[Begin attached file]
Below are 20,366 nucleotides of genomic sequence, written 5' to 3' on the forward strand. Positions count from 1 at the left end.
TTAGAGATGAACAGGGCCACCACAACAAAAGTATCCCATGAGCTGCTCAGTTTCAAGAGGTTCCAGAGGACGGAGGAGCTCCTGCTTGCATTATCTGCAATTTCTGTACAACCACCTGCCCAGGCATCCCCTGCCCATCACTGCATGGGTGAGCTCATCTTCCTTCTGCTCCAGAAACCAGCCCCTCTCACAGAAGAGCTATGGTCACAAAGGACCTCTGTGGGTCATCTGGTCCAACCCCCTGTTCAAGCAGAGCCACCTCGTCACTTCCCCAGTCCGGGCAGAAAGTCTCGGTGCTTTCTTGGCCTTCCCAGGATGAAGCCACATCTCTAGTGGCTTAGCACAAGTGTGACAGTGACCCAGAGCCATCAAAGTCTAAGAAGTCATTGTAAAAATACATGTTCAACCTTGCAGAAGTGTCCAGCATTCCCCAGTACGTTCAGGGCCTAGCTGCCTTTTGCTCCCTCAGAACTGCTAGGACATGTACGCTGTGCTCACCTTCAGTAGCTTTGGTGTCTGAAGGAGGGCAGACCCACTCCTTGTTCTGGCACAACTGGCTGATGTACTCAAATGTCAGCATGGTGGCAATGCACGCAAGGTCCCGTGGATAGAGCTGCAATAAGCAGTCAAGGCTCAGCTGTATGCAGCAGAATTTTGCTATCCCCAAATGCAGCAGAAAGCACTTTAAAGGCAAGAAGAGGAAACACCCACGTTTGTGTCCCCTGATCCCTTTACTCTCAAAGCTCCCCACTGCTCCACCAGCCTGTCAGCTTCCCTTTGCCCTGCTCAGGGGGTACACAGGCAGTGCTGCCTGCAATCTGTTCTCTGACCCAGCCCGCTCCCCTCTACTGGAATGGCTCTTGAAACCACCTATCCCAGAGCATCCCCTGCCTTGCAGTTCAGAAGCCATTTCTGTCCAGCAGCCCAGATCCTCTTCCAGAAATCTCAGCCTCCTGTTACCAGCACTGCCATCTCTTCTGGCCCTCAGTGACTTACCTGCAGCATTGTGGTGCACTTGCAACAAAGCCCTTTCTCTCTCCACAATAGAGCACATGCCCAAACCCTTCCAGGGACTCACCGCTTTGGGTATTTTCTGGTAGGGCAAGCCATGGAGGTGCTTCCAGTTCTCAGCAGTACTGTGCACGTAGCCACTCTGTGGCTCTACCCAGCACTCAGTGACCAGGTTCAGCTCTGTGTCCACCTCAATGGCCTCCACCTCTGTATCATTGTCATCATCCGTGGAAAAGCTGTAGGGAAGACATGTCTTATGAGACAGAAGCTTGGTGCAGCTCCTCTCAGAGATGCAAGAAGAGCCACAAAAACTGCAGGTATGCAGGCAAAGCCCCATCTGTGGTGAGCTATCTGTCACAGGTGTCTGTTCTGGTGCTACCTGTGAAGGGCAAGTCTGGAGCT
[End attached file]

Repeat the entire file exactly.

Below are 20,366 nucleotides of genomic sequence, written 5' to 3' on the forward strand. Positions count from 1 at the left end.
TTAGAGATGAACAGGGCCACCACAACAAAAGTATCCCATGAGCTGCTCAGTTTCAAGAGGTTCCAGAGGACGGAGGAGCTCCTGCTTGCATTATCTGCAATTTCTGTACAACCACCTGCCCAGGCATCCCCTGCCCATCACTGCATGGGTGAGCTCATCTTCCTTCTGCTCCAGAAACCAGCCCCTCTCACAGAAGAGCTATGGTCACAAAGGACCTCTGTGGGTCATCTGGTCCAACCCCCTGTTCAAGCAGAGCCACCTCGTCACTTCCCCAGTCCGGGCAGAAAGTCTCGGTGCTTTCTTGGCCTTCCCAGGATGAAGCCACATCTCTAGTGGCTTAGCACAAGTGTGACAGTGACCCAGAGCCATCAAAGTCTAAGAAGTCATTGTAAAAATACATGTTCAACCTTGCAGAAGTGTCCAGCATTCCCCAGTACGTTCAGGGCCTAGCTGCCTTTTGCTCCCTCAGAACTGCTAGGACATGTACGCTGTGCTCACCTTCAGTAGCTTTGGTGTCTGAAGGAGGGCAGACCCACTCCTTGTTCTGGCACAACTGGCTGATGTACTCAAATGTCAGCATGGTGGCAATGCACGCAAGGTCCCGTGGATAGAGCTGCAATAAGCAGTCAAGGCTCAGCTGTATGCAGCAGAATTTTGCTATCCCCAAATGCAGCAGAAAGCACTTTAAAGGCAAGAAGAGGAAACACCCACGTTTGTGTCCCCTGATCCCTTTACTCTCAAAGCTCCCCACTGCTCCACCAGCCTGTCAGCTTCCCTTTGCCCTGCTCAGGGGGTACACAGGCAGTGCTGCCTGCAATCTGTTCTCTGACCCAGCCCGCTCCCCTCTACTGGAATGGCTCTTGAAACCACCTATCCCAGAGCATCCCCTGCCTTGCAGTTCAGAAGCCATTTCTGTCCAGCAGCCCAGATCCTCTTCCAGAAATCTCAGCCTCCTGTTACCAGCACTGCCATCTCTTCTGGCCCTCAGTGACTTACCTGCAGCATTGTGGTGCACTTGCAACAAAGCCCTTTCTCTCTCCACAATAGAGCACATGCCCAAACCCTTCCAGGGACTCACCGCTTTGGGTATTTTCTGGTAGGGCAAGCCATGGAGGTGCTTCCAGTTCTCAGCAGTACTGTGCACGTAGCCACTCTGTGGCTCTACCCAGCACTCAGTGACCAGGTTCAGCTCTGTGTCCACCTCAATGGCCTCCACCTCTGTATCATTGTCATCATCCGTGGAAAAGCTGTAGGGAAGACATGTCTTATGAGACAGAAGCTTGGTGCAGCTCCTCTCAGAGATGCAAGAAGAGCCACAAAAACTGCAGGTATGCAGGCAAAGCCCCATCTGTGGTGAGCTATCTGTCACAGGTGTCTGTTCTGGTGCTACCTGTGAAGGGCAAGTCTGGAGCT